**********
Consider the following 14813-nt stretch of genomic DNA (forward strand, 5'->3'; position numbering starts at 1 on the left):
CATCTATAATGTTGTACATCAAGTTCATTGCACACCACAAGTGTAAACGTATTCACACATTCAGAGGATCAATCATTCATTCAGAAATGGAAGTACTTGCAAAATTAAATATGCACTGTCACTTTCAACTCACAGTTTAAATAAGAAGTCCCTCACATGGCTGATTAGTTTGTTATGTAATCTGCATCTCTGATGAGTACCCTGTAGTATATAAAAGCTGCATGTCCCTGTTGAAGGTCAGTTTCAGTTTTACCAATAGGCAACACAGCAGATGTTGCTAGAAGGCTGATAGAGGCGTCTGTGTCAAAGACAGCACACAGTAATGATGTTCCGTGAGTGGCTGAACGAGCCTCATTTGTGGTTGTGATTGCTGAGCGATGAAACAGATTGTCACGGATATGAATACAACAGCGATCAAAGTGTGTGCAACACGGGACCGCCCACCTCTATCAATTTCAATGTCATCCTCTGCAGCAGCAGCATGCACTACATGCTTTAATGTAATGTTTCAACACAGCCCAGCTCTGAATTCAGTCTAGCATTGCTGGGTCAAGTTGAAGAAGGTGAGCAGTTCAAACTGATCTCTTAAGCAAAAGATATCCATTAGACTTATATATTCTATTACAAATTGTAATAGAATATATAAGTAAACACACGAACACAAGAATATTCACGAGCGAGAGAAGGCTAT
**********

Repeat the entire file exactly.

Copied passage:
Consider the following 14813-nt stretch of genomic DNA (forward strand, 5'->3'; position numbering starts at 1 on the left):
CATCTATAATGTTGTACATCAAGTTCATTGCACACCACAAGTGTAAACGTATTCACACATTCAGAGGATCAATCATTCATTCAGAAATGGAAGTACTTGCAAAATTAAATATGCACTGTCACTTTCAACTCACAGTTTAAATAAGAAGTCCCTCACATGGCTGATTAGTTTGTTATGTAATCTGCATCTCTGATGAGTACCCTGTAGTATATAAAAGCTGCATGTCCCTGTTGAAGGTCAGTTTCAGTTTTACCAATAGGCAACACAGCAGATGTTGCTAGAAGGCTGATAGAGGCGTCTGTGTCAAAGACAGCACACAGTAATGATGTTCCGTGAGTGGCTGAACGAGCCTCATTTGTGGTTGTGATTGCTGAGCGATGAAACAGATTGTCACGGATATGAATACAACAGCGATCAAAGTGTGTGCAACACGGGACCGCCCACCTCTATCAATTTCAATGTCATCCTCTGCAGCAGCAGCATGCACTACATGCTTTAATGTAATGTTTCAACACAGCCCAGCTCTGAATTCAGTCTAGCATTGCTGGGTCAAGTTGAAGAAGGTGAGCAGTTCAAACTGATCTCTTAAGCAAAAGATATCCATTAGACTTATATATTCTATTACAAATTGTAATAGAATATATAAGTAAACACACGAACACAAGAATATTCACGAGCGAGAGAAGGCTAT